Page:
Yesterday, an 80-something grandma paid me a visit, expressing dissatisfaction with her hearing aid's recent performance. She claimed difficulty understanding others, especially in noisy environments like the cafeteria or supermarket, despite using the hearing aid successfully for over a year. After examination, it turned out the hearing aid functioned normally, and her hearing hadn't significantly declined according to tests. However, communicating with her felt challenging, requiring me to repeat myself two or three times. Upon further inquiry, I learned that she had recently developed diabetes, resulting in an extended hospital stay and subsequent discharge. Additional speech recognition testing revealed a drop in accuracy from 70% to 25%, explaining her struggle in noisy places.
The "Three Highs"—hypertension, hyperlipidemia, and hyperglycemia—can indeed negatively impact hearing. Some patients experience hearing loss, while others exhibit a noticeable decline in speech recognition. The latter effect is often more subtle, with patients unaware of changes in their hearing but struggling to understand others, attributing it to unclear speech from those around them.
So, why do the "Three Highs" lead to hearing loss? Here are a few reasons:
Vascular Damage: Hypertension increases pressure within blood vessel walls, potentially causing damage. Blood vessels in the inner ear supply blood to the brainstem and auditory pathways. If these vessels are damaged, blood supply may be affected, resulting in hearing loss.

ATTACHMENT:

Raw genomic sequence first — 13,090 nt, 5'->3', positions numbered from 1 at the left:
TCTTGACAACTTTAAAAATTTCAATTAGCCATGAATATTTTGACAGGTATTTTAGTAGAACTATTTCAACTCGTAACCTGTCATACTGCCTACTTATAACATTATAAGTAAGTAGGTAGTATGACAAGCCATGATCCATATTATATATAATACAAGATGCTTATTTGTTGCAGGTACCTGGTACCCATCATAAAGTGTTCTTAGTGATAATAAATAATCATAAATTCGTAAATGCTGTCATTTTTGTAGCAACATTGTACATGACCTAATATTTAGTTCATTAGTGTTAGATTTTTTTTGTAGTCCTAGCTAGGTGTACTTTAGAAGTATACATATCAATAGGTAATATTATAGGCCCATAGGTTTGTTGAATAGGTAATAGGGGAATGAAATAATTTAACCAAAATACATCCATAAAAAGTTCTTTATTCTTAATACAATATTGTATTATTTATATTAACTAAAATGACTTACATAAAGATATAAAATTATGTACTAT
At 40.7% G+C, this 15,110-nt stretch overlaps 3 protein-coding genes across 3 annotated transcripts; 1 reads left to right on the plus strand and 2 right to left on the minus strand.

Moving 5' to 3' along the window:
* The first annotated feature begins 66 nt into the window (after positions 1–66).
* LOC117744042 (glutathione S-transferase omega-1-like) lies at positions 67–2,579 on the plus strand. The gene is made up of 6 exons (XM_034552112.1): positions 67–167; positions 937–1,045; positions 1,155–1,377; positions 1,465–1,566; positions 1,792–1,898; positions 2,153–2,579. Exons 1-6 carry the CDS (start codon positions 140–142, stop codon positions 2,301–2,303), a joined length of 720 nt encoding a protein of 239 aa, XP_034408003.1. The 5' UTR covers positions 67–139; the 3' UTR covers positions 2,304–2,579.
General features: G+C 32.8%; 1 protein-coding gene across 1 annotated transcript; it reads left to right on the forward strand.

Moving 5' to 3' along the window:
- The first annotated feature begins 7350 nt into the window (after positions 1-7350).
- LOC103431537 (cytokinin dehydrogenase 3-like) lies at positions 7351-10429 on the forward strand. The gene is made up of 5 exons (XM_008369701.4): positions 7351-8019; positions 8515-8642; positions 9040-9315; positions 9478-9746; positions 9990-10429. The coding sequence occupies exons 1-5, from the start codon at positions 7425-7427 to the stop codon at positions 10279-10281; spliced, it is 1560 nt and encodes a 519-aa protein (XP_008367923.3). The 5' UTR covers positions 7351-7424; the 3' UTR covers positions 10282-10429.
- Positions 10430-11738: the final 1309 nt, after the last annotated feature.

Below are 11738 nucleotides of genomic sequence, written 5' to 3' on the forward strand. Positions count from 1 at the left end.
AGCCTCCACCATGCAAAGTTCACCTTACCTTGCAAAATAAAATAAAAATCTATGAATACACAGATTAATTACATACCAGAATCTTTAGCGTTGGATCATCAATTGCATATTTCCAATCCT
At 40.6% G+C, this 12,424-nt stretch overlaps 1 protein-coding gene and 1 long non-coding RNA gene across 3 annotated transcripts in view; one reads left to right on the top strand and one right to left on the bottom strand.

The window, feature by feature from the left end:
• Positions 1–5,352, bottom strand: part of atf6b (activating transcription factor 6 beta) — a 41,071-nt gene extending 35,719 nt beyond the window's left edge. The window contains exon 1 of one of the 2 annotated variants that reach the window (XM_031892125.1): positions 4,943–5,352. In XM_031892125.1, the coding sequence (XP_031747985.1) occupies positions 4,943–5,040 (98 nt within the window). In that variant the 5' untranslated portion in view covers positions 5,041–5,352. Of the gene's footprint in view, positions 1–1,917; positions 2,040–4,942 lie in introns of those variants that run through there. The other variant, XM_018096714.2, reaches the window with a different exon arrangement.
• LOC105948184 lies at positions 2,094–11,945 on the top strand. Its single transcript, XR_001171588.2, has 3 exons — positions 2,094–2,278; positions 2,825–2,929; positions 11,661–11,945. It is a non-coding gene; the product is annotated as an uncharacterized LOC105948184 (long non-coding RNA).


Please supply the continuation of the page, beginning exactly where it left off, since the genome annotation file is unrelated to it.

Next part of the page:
Nerve Damage: Hypertension and hyperlipidemia lead to atherosclerosis, narrowing the blood vessels supplying the inner ear. Prolonged untreated conditions can directly impact neurons related to hearing in the brainstem, impairing the transmission of auditory signals and causing hearing loss.
Microcirculation Disorders: Hypertension and hyperglycemia can cause microcirculation abnormalities. Capillaries in the inner ear are crucial for supplying auditory nerve cells and organ cells. Reduced blood supply due to microcirculation disorders negatively affects the health and function of inner ear cells, with a decrease in speech recognition.
Reduced Cochlear Oxygen Supply: The cochlea is responsible for converting sound signals and sending them to the brain. Adequate oxygen and nutrient supply through the blood are essential for maintaining cochlear cell health and function. High cholesterol can lead to vessel narrowing or blockages, reducing blood flow and oxygen supply to the cochlea, impairing cell function and causing hearing loss.
In summary, while the "Three Highs" may contribute to hearing loss, it doesn't mean everyone with hypertension, hyperlipidemia, or hyperglycemia will face hearing problems. There's significant individual variation, and some may experience hearing decline, while others may encounter health issues in different aspects. The "Three Highs" are like hidden "bombs" lurking within, ready to disrupt if not handled with care. Regular health check-ups, adopting healthy habits such as dietary changes, moderate exercise, weight management, smoking cessation, reduced alcohol intake, and lowering salt intake are crucial. Importantly, if diagnosed with the "Three Highs," maintaining a positive attitude and seeking active intervention under medical guidance is vital for protecting hearing and leading a healthy, joyful life.